Female dogs can be very active, and when you do finally take your pup out for a walk, you’ll want to be sure that she doesn’t run off chasing a squirrel or another dog, resulting in opening her wound creating a problem.
However, it could be very frustrating for a dog to go a long time with very little to no exercise, even though you should limit as much activity after being spayed.
Avoid Going to the Dog Park
Wait until after all your dog’s stitches have been professionally removed and her wounds are healed 100% before taking her to any dog park.
Provide Mental Stimulation Instead
During the time your dog is relaxing from post-surgery, use toys that are puzzles for your pup. Chewing can also be mentally stimulating for your dog so consider getting chews and bones to keep your pup busy.
Actually, chewing releases endorphins to the dog’s brain, which in turn gives them a more subtle, relaxing feeling.
How to Care for Your Dogs Incision Post-Surgery
There are multiple options for a vet to use as the “skin glue” for your dog’s stitches. Some are silk, nylon, or metal, but these require a visit back to the vet to be removed after fourteen days.
It is super important that you do not allow your dog’s stitches to get wet. No baths or playing in the rain/water, and don’t let them lie down on any wet grass.
You could start to notice swelling, redness, or hard tissue developing as your dog’s wound heals. You shouldn’t be concerned about the above-mentioned; however, if you start to notice any bleeding or discharge, immediately seek out your vet.
After your dog has had this major surgery, restrict them from all activity for at least ten days, but up to fourteen if you can. No activity means your dog cannot be off the leash running around, getting into any water, and definitely never unattended.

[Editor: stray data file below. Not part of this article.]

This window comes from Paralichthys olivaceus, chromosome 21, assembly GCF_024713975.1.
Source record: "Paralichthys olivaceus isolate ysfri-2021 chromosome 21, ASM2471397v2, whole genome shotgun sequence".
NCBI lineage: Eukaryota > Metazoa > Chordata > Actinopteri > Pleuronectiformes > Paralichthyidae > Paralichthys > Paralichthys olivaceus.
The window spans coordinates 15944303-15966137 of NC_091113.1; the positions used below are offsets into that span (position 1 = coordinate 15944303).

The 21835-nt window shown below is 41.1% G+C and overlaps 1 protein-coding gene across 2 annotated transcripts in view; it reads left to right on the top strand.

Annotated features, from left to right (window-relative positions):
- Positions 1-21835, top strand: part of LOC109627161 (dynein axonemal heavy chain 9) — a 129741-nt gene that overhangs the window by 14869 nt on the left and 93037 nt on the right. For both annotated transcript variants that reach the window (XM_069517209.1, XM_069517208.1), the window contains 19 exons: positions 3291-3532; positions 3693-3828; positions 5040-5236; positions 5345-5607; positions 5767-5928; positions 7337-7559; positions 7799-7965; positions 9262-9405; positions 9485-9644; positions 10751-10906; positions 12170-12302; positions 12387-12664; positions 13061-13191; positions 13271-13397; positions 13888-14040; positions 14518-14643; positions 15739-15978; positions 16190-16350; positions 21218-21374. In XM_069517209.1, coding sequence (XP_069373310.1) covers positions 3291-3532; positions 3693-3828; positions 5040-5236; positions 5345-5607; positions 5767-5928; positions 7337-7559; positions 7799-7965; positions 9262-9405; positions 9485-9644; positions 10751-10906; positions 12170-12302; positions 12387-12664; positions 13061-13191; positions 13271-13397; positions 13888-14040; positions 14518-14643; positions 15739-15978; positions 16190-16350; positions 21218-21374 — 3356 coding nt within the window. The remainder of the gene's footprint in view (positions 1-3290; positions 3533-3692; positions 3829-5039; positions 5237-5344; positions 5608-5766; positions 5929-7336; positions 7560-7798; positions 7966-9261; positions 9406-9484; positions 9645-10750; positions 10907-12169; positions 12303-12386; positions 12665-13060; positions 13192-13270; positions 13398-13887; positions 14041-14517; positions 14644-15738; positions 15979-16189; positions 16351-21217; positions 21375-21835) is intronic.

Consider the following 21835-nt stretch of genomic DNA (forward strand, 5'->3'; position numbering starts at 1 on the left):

By any chance that you are unable to watch your pet then you should have them in their crate, or placed in a tiny room.
So, for your dog’s sake, remember what pain she will be in, that she needs 100% of your attention and care for fourteen days, and make sure that she is provided with some sort of mental stimulation if she is seeming bored or hyperactive.
At What Age Should You Spay Your Dog?
As we all know, female dogs enter a stage in their reproductive cycle to mate with male dogs. This is called heat, and it occurs twice a year and is when their estrogen levels increase.
At six to twenty-four months of age, a female dog will go into heat. It’s recommended to spay your female dog before its first heat stage.
Don’t take the spaying procedure lightly, it’s a big deal in dogs. Following your veterinarian’s recommendations and keep to only light activity for two weeks.
If any complications arise, visit your vet and continue avoiding exercise.
Otherwise, once the majority of healing has taken place, your doggie will be able to get back to playing often throughout the day. It might even be a good idea to have a new toy for them as a reward.